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Suppose that we have the Taylor expansions : $$f(x)=\sum_{n=1}^{\infty}\frac{a_{n}}{n!}x^{n}$$ $$g(x)=\sum_{n=1}^{\infty}\frac{b_{n}}{n!}x^{n}$$ Then we have the standard result : $$g(f(x))=\sum_{n=1}^{\infty}\left(\sum_{k=1}^{n}b_{k}B_{n,k}(a_{1},...,a_{n-k+1})\right)\frac{x^{n}}{n!}\ \ \ \ \ (1)$$ Where $B_{n,k}(\cdot)$ are the partial Bell polynomials. Now suppose we have the expansion : $$h(x)=\sum_{n=1}^{\infty}B_{n}(a_{1},...,a_{n})\frac{x^{n}}{(n!)^{2}}\ \ \ \ \ (2)$$ Where $B_{n}(\cdot)$ are the complete Bell polynomials. We want to express $h(x)$ in closed form as a composite function. Thus, we use the relation above, and we set: $$\sum_{k=1}^{n}b_{k}B_{n,k}(a_{1},...,a_{n-k+1})=\frac{B_{n}(a_{1},...,a_{n})}{n!}\ \ \ \ \ (3)$$ How can we solve for $b_{k}$ !?

To be more specific, I'm interested in the relation between the two expansions: $$\sum_{n=0}^{\infty}\frac{B_{n}\left(a_{1},a_{2},...,a_{n}\right)}{n!}x^{n}\ \ \ \ \ (4)$$ And: $$\sum_{n=0}^{\infty}\frac{B_{n}\left(a_{1},2!a_{2},...,n!a_{n}\right)}{(n!)^{2}}x^{n}\ \ \ \ \ (5)$$ Using the reasoning above - function composition - or any other method for that matter.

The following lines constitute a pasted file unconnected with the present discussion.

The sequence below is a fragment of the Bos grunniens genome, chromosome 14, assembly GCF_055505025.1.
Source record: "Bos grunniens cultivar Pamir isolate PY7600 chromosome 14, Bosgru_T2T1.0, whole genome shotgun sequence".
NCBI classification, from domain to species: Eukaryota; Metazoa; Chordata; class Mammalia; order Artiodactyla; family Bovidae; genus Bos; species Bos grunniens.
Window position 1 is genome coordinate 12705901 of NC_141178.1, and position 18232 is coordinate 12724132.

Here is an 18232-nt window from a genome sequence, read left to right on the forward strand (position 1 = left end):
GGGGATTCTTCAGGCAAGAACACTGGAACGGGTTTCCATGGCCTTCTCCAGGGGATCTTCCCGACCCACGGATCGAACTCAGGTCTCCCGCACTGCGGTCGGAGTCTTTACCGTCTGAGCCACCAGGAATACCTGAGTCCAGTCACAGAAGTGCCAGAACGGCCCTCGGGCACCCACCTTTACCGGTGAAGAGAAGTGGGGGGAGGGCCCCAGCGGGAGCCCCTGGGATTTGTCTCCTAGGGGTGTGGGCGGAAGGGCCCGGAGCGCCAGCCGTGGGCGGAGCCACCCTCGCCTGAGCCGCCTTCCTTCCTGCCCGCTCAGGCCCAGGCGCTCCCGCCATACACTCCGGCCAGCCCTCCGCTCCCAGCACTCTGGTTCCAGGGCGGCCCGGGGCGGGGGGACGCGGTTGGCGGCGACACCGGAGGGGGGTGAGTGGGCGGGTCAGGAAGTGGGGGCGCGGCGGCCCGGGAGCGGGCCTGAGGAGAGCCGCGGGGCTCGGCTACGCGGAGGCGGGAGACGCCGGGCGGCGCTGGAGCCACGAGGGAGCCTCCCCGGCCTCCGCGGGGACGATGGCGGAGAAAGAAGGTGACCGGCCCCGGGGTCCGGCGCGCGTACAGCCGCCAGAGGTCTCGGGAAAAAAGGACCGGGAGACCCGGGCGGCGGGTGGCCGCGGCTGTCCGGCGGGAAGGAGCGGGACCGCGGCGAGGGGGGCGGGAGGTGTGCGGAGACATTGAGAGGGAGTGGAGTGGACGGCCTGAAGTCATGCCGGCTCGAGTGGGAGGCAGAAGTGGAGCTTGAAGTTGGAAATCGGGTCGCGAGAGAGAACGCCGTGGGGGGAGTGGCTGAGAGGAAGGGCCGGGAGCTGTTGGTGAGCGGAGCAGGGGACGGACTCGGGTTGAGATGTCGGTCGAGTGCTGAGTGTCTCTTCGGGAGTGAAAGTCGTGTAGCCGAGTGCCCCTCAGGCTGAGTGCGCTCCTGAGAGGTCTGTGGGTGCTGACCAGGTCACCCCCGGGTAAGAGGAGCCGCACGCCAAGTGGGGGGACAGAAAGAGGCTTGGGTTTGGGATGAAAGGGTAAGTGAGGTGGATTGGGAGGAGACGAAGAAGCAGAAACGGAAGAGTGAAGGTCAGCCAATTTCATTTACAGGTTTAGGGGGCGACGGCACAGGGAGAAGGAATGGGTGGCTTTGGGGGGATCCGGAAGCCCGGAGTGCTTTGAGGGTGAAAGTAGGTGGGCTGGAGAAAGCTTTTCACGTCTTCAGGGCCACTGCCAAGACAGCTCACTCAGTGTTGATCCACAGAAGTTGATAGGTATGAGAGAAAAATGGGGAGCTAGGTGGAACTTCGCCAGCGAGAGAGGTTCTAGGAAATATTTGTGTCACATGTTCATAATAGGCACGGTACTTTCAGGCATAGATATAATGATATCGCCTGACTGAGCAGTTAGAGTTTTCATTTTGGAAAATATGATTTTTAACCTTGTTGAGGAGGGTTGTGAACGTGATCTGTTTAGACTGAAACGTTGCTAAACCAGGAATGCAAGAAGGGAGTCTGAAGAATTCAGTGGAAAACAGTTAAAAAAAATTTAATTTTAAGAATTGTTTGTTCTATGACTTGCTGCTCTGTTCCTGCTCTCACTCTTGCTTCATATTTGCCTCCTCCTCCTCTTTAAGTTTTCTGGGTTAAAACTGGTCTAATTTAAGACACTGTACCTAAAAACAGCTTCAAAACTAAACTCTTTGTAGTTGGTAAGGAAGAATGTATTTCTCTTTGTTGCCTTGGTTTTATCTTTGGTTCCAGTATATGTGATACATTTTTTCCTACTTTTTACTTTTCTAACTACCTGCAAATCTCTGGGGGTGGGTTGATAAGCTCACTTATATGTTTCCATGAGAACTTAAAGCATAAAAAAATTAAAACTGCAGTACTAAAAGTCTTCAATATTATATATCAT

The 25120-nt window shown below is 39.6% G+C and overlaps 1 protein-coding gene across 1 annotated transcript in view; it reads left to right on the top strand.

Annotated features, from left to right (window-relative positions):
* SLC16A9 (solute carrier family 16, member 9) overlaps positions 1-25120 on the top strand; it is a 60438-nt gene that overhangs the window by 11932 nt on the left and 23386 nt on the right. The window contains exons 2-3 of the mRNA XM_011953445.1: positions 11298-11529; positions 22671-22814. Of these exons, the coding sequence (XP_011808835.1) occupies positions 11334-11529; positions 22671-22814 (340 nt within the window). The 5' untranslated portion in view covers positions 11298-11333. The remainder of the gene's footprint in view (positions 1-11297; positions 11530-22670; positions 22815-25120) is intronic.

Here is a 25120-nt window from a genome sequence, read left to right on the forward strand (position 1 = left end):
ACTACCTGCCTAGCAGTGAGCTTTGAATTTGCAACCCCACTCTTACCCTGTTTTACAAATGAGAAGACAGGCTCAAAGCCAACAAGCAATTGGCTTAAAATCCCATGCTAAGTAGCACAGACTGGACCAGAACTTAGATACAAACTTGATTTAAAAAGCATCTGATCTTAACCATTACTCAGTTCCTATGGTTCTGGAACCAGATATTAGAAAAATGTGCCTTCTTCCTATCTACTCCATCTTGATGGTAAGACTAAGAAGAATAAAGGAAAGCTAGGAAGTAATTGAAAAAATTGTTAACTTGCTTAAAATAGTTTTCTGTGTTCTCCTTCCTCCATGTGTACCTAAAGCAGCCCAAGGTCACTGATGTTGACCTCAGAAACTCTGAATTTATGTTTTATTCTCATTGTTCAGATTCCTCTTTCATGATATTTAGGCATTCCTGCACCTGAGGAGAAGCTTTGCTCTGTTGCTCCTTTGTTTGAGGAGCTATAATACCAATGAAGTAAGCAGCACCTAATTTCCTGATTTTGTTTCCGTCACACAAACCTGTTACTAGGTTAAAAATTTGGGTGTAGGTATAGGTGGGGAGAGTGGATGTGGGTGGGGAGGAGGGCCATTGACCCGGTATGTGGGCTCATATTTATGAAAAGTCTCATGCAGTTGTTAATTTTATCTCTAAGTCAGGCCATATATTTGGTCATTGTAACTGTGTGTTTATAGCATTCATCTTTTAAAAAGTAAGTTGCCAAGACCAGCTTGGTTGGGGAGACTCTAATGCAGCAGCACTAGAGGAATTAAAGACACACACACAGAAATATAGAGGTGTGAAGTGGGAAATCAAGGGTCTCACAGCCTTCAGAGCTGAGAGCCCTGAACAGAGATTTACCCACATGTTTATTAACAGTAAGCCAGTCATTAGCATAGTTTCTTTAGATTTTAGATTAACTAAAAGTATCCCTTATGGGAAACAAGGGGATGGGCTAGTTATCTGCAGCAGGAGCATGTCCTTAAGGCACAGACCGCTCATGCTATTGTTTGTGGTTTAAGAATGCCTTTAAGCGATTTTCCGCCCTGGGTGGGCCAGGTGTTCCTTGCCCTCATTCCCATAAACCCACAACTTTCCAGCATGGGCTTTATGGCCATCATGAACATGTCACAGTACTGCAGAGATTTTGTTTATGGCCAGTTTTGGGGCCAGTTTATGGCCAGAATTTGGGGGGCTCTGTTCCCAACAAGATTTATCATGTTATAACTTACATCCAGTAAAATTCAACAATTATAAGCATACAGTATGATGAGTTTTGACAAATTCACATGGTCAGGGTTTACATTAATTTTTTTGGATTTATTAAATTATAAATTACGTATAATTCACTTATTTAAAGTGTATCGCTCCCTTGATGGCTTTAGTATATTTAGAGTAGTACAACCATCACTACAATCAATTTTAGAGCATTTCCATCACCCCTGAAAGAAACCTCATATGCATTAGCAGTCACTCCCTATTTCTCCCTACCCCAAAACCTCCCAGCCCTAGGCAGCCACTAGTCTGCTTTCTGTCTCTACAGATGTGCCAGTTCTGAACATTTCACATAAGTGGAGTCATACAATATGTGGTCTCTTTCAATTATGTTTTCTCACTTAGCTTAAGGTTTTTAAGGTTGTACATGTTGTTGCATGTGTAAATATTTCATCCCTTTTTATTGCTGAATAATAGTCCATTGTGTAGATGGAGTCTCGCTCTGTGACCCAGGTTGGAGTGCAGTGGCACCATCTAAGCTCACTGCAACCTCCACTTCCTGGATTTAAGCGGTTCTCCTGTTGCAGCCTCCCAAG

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Let us use the notion

$$a_i=\frac{d^i}{dx^i}f(x)\bigg|_0=f_i,\ \ \ \ \ b_k=\frac{d^k}{dx^k}g(x)\bigg|_0=g_k,\ \ \ \ \ \frac{d^n}{dx^n}h(x)\bigg|_0=h_n.$$

Faà di Bruno's formula is then:

$$g(f(x))=\sum_{n=1}^{\infty}\left(\sum_{k=1}^{n}g_{k}B_{n,k}(f_1,...,f_{n-k+1})\right)\frac{x^{n}}{n!}.\tag{1}$$

Equation 2 in connection with equation 1 means $g_k=\frac{1}{n!}$. That means $g_{k_1}\neq g_{k_2}$ for $k_1=k_2$ for different $n$. $g_k$ cannot be a function value of the $k$-th derivative of $g$ therefore. Faà di Bruno's formula is therefore not applicable here.

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$$B_n(f_1,...,f_n)=e^{-f(0)}\frac{d^n}{dx^n}e^{f(x)}\bigg|_0$$

$$h_n=\frac{B_n(f_1,...,f_n)}{n!}=e^{-f(0)}\frac{1}{n!}\frac{d^n}{dx^n}e^{f(x)}\bigg|_0$$

If e.g. $f(x)=cx$ where $c$ is a constant, $h(x)=I_0(2\sqrt{cx})$, wherein $I$ is the Modified Bessel function of the first kind.

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